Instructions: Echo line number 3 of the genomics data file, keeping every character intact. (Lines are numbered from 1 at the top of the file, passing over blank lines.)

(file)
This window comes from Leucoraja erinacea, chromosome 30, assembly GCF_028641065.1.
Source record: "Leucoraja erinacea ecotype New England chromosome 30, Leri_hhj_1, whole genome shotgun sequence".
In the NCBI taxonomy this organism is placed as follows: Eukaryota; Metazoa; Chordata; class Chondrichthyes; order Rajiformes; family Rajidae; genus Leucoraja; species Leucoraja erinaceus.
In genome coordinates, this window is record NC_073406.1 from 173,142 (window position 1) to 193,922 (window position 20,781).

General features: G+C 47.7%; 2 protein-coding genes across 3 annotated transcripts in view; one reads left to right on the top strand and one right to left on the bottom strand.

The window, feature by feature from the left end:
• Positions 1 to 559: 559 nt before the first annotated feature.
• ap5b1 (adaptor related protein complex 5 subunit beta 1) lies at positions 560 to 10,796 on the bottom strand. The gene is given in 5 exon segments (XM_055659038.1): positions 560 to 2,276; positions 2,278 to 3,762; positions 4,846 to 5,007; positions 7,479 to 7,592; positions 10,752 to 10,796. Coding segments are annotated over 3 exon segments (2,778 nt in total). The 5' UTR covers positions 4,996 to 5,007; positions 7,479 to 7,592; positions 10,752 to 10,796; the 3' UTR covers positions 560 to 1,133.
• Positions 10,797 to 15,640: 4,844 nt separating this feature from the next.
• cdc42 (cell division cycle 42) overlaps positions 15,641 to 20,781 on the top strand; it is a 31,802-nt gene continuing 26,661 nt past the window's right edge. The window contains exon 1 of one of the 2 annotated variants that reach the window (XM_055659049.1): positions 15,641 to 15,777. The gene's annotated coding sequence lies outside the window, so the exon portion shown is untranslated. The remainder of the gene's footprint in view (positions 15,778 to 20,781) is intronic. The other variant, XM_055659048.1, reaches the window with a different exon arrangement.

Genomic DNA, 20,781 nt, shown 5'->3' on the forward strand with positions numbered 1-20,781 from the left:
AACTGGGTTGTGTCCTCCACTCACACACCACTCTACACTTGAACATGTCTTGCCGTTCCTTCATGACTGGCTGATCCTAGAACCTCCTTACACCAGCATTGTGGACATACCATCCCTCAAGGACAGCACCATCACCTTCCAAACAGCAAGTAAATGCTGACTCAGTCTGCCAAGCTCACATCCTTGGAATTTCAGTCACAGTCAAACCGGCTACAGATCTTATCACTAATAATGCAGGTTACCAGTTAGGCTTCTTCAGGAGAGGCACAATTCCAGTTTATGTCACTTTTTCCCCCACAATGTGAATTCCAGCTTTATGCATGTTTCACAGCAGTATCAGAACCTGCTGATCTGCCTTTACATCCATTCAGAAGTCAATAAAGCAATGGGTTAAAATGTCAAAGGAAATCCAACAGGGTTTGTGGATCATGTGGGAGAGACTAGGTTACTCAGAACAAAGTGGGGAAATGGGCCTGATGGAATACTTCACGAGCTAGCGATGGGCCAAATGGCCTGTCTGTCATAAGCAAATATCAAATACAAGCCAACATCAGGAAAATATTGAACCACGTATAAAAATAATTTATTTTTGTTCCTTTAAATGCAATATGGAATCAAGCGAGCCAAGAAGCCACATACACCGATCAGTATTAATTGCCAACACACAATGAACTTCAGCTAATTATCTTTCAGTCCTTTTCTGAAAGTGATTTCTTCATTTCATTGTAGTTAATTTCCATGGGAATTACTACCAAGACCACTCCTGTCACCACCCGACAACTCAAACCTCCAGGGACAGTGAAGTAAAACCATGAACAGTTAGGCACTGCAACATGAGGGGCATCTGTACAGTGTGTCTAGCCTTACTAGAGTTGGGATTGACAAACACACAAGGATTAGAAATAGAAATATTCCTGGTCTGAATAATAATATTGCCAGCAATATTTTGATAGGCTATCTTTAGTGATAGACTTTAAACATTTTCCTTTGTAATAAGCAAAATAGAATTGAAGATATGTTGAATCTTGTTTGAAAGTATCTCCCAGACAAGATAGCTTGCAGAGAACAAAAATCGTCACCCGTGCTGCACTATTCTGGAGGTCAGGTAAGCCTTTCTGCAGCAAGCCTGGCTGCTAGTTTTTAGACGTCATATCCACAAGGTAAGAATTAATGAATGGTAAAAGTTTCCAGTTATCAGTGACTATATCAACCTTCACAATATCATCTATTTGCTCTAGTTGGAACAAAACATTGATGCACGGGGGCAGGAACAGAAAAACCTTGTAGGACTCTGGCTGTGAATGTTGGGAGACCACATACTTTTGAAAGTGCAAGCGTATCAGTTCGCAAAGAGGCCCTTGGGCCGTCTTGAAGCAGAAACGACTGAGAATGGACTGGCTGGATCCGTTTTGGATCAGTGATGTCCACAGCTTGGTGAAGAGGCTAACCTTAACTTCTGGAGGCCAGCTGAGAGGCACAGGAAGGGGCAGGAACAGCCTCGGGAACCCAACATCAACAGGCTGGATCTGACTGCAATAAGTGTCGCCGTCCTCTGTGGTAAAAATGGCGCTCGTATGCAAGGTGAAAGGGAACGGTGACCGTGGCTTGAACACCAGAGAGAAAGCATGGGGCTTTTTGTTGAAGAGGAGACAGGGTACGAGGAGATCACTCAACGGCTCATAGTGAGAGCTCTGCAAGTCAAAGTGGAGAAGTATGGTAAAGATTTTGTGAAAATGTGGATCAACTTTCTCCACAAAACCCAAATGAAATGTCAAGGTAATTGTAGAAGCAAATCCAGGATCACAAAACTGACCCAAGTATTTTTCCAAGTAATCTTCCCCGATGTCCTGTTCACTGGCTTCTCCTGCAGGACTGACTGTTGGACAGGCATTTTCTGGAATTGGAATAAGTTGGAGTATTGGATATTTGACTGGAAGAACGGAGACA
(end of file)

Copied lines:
In the NCBI taxonomy this organism is placed as follows: Eukaryota; Metazoa; Chordata; class Chondrichthyes; order Rajiformes; family Rajidae; genus Leucoraja; species Leucoraja erinaceus.